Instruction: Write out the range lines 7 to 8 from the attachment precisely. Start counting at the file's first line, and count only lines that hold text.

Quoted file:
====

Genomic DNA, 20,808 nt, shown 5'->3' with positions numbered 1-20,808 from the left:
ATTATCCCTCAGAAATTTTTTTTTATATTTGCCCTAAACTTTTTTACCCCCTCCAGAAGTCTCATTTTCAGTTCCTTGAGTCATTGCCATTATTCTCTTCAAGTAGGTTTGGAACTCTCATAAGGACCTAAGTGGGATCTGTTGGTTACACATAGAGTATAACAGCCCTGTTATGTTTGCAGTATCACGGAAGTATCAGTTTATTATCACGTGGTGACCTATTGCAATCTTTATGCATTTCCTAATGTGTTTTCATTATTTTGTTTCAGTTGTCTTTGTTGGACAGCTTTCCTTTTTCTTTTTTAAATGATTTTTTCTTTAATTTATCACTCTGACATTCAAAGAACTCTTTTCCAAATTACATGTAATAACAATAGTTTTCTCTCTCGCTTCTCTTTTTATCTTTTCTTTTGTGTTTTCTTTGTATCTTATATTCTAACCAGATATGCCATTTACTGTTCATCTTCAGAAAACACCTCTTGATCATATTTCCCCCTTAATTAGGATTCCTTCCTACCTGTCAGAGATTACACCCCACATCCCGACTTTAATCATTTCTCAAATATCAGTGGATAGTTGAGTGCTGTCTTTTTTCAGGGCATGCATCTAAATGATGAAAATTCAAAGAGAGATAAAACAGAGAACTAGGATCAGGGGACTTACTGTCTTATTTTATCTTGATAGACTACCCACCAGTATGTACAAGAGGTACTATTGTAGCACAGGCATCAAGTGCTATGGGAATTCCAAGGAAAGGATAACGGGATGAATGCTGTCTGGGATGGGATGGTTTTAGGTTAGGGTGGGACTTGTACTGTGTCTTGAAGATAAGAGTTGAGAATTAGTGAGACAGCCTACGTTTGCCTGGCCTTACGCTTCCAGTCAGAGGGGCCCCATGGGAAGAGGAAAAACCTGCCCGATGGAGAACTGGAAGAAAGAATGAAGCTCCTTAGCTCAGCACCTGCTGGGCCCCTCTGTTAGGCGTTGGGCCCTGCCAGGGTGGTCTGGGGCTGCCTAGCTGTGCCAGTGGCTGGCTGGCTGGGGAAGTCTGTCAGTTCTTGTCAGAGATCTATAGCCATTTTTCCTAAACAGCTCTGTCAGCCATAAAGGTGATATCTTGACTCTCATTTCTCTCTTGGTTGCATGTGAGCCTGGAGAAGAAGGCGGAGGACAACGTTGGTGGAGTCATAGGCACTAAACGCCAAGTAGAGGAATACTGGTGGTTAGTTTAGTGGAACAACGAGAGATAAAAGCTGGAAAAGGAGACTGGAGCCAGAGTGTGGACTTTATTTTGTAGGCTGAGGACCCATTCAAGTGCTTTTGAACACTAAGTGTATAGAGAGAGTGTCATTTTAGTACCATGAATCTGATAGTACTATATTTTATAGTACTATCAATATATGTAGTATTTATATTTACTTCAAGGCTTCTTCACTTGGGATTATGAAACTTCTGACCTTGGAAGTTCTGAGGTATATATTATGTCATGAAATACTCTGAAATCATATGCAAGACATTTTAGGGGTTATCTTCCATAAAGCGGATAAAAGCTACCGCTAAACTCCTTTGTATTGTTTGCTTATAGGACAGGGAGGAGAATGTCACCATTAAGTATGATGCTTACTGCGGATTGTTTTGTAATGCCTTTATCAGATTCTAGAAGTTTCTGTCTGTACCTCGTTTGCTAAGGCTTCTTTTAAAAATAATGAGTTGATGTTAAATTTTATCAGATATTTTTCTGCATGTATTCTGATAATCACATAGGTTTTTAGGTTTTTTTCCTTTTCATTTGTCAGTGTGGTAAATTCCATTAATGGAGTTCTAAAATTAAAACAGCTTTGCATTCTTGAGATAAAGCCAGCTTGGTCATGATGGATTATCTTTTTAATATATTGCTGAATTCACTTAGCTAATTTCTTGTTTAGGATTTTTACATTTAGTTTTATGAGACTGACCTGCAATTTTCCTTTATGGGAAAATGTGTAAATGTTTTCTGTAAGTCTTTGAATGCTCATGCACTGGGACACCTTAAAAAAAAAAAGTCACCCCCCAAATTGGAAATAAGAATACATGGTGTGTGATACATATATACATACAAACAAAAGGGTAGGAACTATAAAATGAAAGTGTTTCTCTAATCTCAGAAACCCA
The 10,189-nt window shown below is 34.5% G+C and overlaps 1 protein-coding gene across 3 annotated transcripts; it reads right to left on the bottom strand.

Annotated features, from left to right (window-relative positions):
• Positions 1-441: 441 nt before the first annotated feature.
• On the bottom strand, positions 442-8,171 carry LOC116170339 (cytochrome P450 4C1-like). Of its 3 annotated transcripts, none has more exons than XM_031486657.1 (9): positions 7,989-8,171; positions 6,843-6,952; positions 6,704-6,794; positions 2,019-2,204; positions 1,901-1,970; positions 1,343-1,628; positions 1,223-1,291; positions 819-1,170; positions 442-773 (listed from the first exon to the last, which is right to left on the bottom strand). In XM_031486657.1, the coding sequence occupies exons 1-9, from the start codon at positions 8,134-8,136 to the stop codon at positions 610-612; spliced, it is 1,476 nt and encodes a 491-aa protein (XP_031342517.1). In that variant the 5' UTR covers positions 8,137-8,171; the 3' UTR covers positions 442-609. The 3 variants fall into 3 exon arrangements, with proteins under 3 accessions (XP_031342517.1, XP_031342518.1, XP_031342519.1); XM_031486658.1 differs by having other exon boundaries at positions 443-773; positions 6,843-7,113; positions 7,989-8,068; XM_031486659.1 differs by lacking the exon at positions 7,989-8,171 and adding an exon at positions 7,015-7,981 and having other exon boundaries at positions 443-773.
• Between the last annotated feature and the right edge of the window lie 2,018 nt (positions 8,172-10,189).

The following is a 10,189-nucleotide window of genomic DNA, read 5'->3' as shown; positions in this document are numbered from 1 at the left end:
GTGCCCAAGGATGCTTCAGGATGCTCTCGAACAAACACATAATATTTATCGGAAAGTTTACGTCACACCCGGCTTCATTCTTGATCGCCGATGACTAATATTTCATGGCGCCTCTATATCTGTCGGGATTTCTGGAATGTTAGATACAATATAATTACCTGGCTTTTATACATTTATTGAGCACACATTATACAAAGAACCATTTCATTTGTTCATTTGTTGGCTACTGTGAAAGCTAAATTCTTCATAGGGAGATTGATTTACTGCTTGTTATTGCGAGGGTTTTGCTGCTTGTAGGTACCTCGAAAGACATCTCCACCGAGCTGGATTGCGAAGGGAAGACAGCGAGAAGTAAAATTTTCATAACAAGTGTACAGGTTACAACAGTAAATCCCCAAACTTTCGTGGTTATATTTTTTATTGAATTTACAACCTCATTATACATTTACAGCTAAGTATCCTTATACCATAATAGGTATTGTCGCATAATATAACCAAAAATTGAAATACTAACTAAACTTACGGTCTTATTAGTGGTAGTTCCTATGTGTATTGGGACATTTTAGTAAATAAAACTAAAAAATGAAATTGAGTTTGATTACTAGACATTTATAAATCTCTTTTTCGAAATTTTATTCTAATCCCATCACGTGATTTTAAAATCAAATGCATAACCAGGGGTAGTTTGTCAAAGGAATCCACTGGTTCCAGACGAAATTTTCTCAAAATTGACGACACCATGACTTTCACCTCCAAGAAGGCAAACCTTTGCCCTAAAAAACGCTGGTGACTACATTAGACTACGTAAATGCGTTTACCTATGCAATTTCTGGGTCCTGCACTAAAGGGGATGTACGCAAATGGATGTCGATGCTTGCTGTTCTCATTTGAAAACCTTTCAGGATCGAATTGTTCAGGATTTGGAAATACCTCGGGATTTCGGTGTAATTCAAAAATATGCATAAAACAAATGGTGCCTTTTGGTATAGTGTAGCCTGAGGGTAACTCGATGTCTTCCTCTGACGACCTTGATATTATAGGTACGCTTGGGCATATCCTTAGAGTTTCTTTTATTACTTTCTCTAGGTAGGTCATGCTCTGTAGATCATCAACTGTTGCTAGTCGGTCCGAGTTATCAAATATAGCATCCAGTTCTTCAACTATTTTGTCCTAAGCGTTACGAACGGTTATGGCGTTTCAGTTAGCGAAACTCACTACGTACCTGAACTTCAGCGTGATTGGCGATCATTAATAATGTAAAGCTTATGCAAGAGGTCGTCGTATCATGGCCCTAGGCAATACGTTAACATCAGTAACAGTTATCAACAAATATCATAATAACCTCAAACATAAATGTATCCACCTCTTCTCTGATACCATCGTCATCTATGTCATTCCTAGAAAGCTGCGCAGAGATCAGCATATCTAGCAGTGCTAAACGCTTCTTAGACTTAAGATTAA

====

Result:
• Between the last annotated feature and the right edge of the window lie 2,018 nt (positions 8,172-10,189).

The following is a 10,189-nucleotide window of genomic DNA, read 5'->3' as shown; positions in this document are numbered from 1 at the left end: